DCAT Week ’17: Pfizer, AstraZeneca, and Kite Pharma Discuss Biomanufacturing Strategy

As pharmaceutical companies intensify their product development in biologics, their supply requirements increase as well. The DCAT Week ’17 education program, Biomanufacturing 2027: Capacity, Investment, and Technology, gains insight from Pfizer, AstraZeneca, and Kite Pharma on the near-term and future direction of biomanufacturing. 

Market overview
Biologics’ share in the development and commercial portfolios of pharmaceutical companies is increasing, but to what extent, and which drugs are the most promising? That question will be addressed in an market overview in the DCAT Week ’17 education program, Biomanufacturing 2027: Capacity, Investment, and Technology, by Susan Dexter, Managing Director, Latham BioPharm Group, who will provide the latest developments of the biologics market. The presentation will examine current and projected product performance, including global growth rates with market estimates by molecular type and geography and provide a review of the top-selling biologics and pipeline candidates for innovator drugs and biosimilars.

Biomanufacturing strategies
With increased product development in biologics, pharmaceutical and biopharmaceutical companies and suppliers face crucial questions in their biomanufacturing strategies for drug substances. Several fundamental questions emerge:

  • Build in-house capacity or use external manufacturing?
  • Single-use or stainless steel bioreactors?
  • How to manage capacity and technology for large-volume versus niche products?
  • Can we meet goals in production economics while still assuring supply?
  • Will our biomanufacturing strategy of today meet our demands of tomorrow?

These questions will be addressed by leading biopharmaceutical executives at the DCAT Week ’17 education program, Biomanufacturing 2027: Capacity, Investment, and Technology.

Biomanufacturing 2027: A Vision for the Future:  Will the biomanufacturing systems of today suit the needs of the future? In the pharmaceutical industry, 10 years is a “short” future due to the length of time required to bring a product from discovery to commercialization. Multiple years are needed to build and validate a new manufacturing facility, and more than 20 years is needed to fully depreciate a drug substance biomanufacturing site.Roberto Silveira, Vice President, Biomanufacturing Sciences Group, Pfizer, shares his perspective on biomanufacturing of today and of the future in terms of technology, scale, facility type, and equipment.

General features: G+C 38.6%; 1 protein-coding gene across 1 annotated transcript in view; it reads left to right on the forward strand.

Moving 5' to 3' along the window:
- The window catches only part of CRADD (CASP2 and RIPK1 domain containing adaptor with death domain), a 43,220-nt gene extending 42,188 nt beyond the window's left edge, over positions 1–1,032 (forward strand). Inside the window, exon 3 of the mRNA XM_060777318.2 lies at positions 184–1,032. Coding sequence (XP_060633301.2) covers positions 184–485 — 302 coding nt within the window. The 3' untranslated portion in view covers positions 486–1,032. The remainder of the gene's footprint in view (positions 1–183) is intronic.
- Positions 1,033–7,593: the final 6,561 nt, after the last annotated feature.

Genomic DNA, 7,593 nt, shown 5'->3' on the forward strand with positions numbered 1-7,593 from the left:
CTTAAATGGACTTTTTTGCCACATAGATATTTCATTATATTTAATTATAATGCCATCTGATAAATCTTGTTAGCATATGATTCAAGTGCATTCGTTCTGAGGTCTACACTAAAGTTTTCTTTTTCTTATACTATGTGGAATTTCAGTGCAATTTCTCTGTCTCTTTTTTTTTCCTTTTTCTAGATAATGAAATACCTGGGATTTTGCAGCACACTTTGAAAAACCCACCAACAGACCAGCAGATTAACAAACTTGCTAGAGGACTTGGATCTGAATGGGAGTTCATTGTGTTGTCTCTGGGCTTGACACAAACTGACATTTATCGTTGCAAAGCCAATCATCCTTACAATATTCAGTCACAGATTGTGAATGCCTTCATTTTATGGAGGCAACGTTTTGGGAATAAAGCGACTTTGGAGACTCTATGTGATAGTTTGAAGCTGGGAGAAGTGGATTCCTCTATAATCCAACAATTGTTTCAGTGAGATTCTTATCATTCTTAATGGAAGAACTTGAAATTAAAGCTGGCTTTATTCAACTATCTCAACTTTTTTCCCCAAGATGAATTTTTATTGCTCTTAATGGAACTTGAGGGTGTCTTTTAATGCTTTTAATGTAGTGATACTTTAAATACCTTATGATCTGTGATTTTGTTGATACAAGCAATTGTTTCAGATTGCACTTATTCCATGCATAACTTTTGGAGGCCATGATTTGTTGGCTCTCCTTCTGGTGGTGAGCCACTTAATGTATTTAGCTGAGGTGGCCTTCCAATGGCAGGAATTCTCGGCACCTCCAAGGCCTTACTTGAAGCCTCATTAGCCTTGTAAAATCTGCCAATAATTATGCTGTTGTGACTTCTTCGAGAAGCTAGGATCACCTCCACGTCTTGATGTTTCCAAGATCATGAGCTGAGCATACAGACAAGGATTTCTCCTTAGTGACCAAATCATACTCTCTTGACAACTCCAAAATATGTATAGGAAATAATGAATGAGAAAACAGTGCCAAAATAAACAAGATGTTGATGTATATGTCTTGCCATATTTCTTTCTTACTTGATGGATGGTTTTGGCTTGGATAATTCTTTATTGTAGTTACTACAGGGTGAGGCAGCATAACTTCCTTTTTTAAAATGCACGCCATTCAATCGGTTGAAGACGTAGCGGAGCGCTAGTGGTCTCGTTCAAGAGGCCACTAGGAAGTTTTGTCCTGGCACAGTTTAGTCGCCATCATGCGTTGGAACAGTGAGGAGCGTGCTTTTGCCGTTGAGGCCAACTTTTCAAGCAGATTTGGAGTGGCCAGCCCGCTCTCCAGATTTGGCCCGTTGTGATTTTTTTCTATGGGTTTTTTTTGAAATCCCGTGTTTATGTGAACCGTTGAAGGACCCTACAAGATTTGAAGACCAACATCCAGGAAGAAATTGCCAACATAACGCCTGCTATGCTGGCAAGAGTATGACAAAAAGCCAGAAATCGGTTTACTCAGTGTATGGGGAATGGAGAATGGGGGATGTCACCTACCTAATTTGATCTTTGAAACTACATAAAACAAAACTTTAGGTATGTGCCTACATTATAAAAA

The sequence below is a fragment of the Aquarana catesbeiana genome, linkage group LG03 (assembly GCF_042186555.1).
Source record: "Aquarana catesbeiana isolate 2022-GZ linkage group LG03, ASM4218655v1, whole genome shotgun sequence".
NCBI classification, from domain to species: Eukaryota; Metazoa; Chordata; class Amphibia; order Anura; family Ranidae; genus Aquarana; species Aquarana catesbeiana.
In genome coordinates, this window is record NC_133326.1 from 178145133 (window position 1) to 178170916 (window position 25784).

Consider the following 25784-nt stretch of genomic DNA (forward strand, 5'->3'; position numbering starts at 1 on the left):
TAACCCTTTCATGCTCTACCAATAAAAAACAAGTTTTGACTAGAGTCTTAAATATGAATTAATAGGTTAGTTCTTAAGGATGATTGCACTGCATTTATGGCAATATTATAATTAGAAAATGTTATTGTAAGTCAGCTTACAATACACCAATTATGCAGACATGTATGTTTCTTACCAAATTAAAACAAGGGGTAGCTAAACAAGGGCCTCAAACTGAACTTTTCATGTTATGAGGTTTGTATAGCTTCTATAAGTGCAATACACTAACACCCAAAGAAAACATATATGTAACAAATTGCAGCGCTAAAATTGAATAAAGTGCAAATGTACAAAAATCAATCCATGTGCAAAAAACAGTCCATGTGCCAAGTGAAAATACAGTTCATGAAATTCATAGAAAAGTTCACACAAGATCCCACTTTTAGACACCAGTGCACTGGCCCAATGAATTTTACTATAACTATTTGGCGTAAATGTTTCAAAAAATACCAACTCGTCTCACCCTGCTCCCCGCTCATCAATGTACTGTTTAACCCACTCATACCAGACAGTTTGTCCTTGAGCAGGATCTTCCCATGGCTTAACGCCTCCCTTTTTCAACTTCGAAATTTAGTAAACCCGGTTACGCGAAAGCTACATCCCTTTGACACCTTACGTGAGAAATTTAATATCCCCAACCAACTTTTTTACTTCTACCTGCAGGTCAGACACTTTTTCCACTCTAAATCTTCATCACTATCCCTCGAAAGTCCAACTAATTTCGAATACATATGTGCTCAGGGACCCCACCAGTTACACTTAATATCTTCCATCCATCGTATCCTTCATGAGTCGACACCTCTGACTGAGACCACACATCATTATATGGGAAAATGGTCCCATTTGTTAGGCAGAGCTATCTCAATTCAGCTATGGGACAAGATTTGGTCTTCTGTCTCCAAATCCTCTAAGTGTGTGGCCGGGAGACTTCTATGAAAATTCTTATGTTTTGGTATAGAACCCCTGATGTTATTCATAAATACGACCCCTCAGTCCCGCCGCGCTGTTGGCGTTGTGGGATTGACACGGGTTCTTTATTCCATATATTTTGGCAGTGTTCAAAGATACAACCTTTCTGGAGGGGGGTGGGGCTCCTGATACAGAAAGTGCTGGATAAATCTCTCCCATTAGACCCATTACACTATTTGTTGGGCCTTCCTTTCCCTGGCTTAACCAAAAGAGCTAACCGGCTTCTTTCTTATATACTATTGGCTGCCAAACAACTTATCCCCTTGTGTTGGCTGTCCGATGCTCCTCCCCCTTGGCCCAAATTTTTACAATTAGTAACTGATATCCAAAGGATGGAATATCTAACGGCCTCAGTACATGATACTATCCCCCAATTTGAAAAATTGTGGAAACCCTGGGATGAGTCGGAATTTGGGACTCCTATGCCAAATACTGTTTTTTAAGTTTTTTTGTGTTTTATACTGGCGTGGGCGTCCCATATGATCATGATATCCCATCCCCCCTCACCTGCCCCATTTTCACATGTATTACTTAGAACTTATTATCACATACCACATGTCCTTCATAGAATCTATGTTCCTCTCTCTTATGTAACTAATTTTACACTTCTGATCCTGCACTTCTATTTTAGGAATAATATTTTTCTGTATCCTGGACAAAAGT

Biomanufacturing Investment: The Hows, Whys, and Whats: Biopharmaceutical companies face crucial issues in managing supply for biologics, such as whether to build in-house capacity or use external partners, what type of capacity to invest in, and what technology or equipment to use. Stephen Hill, Vice President & General Manager, AstraZeneca, will offer the decision criteria and evaluations made by the company in meeting near-term supply needs.

Biomanufacturing for Niche Products.  Emerging pharmaceuticals, such as chimeric antigen receptor T cell (CAR T) therapies, offer promise for delivering targeted therapies in keeping with the promise of personalized medicines, but do the production economics work and how does biomanufacturing for these niche products differ from conventional biomanufacturing? Tim Moore, Executive Vice President, Technical Operations, Kite Pharma, will provide perspective using the experience gained from the company’s recently opened manufacturing facility for CAR T therapies.

Further information, including how to register, may be found here.

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